A review of the Talbot in Cuckfield, October 2011
Last Friday was largely spent chasing the first leaves of autumn around the garden. The trees surrounding the garden remain ominously green and full of the portent of the deluge of foliage that will rain down upon us over the coming weeks. Don’t get me wrong. I love this season with its golden hues and chilly nights which merit a smooth glass of a sensuous red in front of a roaring fire. Not to mention of course the abundance of produce available. But the russet and ochre canopies will soon disperse and that means the endless task of sweeping up leaves. Leaf sweeping is, however, an excellent way in which to build up an appetite, which is precisely what I was doing last week.
With appetites in hand, Billy and I entered the Talbot in Cuckfield with a degree intrepidation. We had visited the restaurant shortly after it opened and had been impressed by chef Ben Goldsmith’s menu with its understated descriptions for quite complex dishes. Billy and I had revelled in the Dexter tribute plate which was a veritable butchers shop with several different cuts from the animal represented. These included juicy fillet, slowly braised shoulder, skirt and cheek (the latter had been shredded and formed into a crisp crumbed croquet), liver and tongue. Definitely not for the squeamish but deliciously irony and a wonderful mix of textures which all finished by melting in the mouth. However, we had heard on the grapevine that the owners had been disappointed in the tepid reception the Talbot had received and Goldsmith had moved on to pastures new. It seemed that Cuckfield did not hanker for a quality restaurant serving inspired and accomplished dishes but rather it wanted a clone of the Talbot’s successful sister pub, The Half Moon in Warninglid, which is more your bangers and mash type of gastro pub.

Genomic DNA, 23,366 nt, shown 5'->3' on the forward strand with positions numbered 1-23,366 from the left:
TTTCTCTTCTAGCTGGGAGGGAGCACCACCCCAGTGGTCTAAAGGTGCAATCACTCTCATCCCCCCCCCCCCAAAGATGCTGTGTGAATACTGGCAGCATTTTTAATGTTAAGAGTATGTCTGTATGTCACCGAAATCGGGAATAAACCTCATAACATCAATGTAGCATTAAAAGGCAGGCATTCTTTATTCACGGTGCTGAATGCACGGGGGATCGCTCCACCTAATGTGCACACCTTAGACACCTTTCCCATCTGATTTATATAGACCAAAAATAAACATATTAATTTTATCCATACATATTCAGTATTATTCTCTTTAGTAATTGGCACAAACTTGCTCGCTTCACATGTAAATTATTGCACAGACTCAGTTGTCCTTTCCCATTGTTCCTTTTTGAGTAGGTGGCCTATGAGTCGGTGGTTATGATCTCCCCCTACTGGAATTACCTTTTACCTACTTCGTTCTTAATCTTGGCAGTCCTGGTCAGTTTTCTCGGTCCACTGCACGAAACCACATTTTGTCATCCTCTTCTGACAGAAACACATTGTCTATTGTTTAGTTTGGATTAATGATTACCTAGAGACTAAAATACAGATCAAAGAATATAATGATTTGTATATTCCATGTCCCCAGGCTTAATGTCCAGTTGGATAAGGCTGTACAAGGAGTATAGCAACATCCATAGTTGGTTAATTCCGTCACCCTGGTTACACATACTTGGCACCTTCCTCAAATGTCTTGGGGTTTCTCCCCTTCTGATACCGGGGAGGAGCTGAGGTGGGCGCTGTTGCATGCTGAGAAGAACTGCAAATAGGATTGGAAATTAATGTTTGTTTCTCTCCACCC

Our friends had insisted that despite the change of chef and menu the food was still good. The normally spacious bar was crammed with diners as well as drinkers indicating the Talbot had regained some of its popularity. We took our seats upstairs in the main restaurant with its immense ceilings and mossy green walls and began to look at the menu. The menu did indeed resemble that of the Half Moon including gastro pub favourites such as cod and chips and burgers. I chose the cured salmon with lemon, chilli and chorizo oil to start. The soft folds of the salmon slices were garnished with various micro herbs and did look very pretty on the plate. The chorizo oil was touch too subtle but on the whole it was a good starter as were the moules marinier that my friend had. Billy had opted for the seared pigeon breast which alas had spent far too long in the pan. What should have been oozing with ruby juiciness was grey and leathery. This unfortunately set the tone for the remainder of our meal. Billy’s main of liver and bacon was also over cooked leaving him feeling rather like someone who had entered a gum chewing endurance test to see who could masticate for the longest. I had optimistically ordered the grilled plaice with a lemon and caper buerre noisette. The butter had evaporated leaving a residue of brittle capers on top of the fish’s charred skin. Plaice is normally a soft, delicate fleshed fish but this one had been transformed into a dry and tasteless offering. Our friends said that their cod and chips and steak were good (although the steak was served medium rather than the medium rare requested) but it was impossible for Billy and I not to lament the Talbot of old.
And yet despite the food, the restaurant, like the bar, was packed. Perhaps sausages, burgers and fish and chips are the type of food people crave when they go out for a meal. From a business perspective the owners of the Talbot have been very astute. They have a formula that works very well at the Half Moon. They attempted to woo the inhabitants of this corner ofSussexwith a more intriguing approach to pub food but were royally snubbed. Clearly this has compelled them to revert to what they know. But Billy and I are saddened by the loss of a good restaurant only to be replaced by yet another mediocre gastro pub.